Fibromyalgia Mystery Solved––Researchers Find Main Source Of Pain In Blood Vessels


Are you experiencing constant muscle pain and fatigue? There is a good chance that you are suffering from fibromyalgia. As many as 5 million Americans that are ages 18 or older are affected by it. Women are the primary targets of this chronic disease, affecting up to 90% of them, and it’s very hard to treat.

For many years, research has pointed to this pain and fatigue just being “in the patients head.” It’s been characterized as a psychosomatic disorder, which means that it’s caused by mental factors that attribute to a person’s imagination.

Many people complain about pain in their neck, shoulders, back, and legs. But no research has been able to pinpoint what is causing this pain. Until now! Recent research has finally determined that this pain is in fact not just an imagination, but actually caused by a sensory nerve in blood vessels found in the palms!

Scientists at Integrated Tissue Dynamics were responsible for the study. They found that the fibres that were supposed to be only responsible for the blood flow in the skin are also responsible for sensing touch and pain.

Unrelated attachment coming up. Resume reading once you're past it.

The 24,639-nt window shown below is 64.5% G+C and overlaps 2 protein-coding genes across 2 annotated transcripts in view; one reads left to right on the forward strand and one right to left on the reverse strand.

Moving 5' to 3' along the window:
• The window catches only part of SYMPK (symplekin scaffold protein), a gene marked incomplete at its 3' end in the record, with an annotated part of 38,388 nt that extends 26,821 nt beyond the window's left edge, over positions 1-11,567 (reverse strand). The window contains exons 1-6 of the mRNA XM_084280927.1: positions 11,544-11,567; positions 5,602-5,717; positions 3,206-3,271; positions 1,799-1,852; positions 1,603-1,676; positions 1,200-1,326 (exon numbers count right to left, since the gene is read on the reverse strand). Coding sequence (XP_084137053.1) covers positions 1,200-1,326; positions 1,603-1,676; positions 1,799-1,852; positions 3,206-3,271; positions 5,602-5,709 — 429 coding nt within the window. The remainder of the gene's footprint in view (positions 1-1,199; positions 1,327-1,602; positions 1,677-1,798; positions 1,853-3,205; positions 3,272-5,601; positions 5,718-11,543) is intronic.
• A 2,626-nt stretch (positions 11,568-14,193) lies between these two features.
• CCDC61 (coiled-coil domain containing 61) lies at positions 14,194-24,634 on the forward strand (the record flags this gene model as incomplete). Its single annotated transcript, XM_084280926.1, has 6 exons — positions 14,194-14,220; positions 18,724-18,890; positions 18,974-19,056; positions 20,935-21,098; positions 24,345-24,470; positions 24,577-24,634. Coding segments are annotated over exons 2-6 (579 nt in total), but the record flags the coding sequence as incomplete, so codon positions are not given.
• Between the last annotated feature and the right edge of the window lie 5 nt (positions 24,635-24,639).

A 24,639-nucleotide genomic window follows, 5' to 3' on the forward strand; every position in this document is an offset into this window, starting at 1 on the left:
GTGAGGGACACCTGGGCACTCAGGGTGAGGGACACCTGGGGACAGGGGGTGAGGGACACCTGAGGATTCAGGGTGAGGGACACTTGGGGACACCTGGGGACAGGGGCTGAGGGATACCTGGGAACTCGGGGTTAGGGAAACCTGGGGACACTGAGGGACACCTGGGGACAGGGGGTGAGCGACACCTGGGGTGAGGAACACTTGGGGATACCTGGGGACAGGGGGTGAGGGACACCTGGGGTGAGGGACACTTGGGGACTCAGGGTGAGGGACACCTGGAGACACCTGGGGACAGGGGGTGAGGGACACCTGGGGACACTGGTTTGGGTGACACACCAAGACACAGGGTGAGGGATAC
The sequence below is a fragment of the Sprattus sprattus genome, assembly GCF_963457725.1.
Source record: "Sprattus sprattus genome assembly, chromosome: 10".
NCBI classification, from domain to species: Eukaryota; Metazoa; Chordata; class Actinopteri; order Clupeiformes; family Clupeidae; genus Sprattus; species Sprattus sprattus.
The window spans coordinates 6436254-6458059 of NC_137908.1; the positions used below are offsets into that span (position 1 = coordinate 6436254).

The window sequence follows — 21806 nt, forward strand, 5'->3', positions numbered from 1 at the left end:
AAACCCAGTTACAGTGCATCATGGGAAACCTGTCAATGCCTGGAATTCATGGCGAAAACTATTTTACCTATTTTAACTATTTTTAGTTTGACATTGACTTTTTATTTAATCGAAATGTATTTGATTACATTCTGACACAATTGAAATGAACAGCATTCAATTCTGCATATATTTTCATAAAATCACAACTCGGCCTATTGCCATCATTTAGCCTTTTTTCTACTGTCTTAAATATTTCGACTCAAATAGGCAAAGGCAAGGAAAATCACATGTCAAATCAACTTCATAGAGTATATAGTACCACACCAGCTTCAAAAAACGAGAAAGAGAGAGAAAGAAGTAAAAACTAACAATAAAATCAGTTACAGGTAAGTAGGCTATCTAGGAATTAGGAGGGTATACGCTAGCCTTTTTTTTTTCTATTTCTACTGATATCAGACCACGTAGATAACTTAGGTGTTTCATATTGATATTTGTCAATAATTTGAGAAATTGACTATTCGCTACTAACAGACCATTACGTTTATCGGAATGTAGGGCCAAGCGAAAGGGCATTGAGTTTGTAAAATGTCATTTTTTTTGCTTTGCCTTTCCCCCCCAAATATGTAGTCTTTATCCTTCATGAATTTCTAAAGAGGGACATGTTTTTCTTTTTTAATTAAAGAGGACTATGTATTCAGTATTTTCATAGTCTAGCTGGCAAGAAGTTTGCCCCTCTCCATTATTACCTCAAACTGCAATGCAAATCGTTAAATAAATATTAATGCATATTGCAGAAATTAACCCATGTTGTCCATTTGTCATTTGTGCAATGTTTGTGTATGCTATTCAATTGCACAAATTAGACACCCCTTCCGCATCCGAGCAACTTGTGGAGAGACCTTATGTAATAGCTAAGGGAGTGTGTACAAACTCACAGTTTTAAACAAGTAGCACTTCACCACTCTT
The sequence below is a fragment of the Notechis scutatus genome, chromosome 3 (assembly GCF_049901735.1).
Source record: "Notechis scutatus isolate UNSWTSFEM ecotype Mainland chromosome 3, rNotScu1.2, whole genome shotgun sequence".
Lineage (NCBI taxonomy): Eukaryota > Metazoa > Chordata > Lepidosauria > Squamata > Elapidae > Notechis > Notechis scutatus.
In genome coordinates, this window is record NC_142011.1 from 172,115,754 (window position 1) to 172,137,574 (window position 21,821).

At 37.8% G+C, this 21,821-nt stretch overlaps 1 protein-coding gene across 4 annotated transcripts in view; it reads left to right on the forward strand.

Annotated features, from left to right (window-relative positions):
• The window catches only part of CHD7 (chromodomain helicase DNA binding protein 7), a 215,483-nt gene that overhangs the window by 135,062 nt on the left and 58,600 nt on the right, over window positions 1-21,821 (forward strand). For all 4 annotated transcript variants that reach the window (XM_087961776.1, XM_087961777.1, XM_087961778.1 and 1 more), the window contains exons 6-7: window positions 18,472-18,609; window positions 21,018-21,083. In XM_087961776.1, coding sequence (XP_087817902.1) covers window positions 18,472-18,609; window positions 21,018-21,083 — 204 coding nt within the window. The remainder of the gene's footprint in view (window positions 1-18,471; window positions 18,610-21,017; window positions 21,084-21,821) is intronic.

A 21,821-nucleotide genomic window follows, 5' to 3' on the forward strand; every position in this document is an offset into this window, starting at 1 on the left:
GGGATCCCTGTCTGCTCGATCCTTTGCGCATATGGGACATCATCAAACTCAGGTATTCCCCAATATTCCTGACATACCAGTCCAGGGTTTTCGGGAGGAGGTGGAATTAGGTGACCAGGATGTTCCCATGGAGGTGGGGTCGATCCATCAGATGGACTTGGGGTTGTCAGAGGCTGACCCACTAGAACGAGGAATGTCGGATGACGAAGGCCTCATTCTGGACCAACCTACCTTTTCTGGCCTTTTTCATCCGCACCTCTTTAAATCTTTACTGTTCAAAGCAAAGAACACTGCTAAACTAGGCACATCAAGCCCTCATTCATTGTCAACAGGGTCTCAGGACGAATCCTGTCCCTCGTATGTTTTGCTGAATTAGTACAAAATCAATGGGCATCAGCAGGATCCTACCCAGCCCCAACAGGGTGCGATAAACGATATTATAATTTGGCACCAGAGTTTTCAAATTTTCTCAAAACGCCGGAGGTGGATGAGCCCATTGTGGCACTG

In order to be sure about their findings, the team conducted a second study to see if they could locate any pathology in the blood vessels that could also contribute. After analyzing skin samples they collected from women who suffered from fibromyalgia, they discovered that there was a large increase in sensory fibres at certain sites within blood vessels of the skin.


These nerves are part of the arteriole-venule shunts, which are responsible for heat regulation in our body by controlling the blood flow in our blood vessels. In warm conditions, the shunts shut down which forces blood into the skin surface so it can be released.


In cold conditions, the shunts open up and allow the veins to conserve heat, thus our hands and feet become cold.


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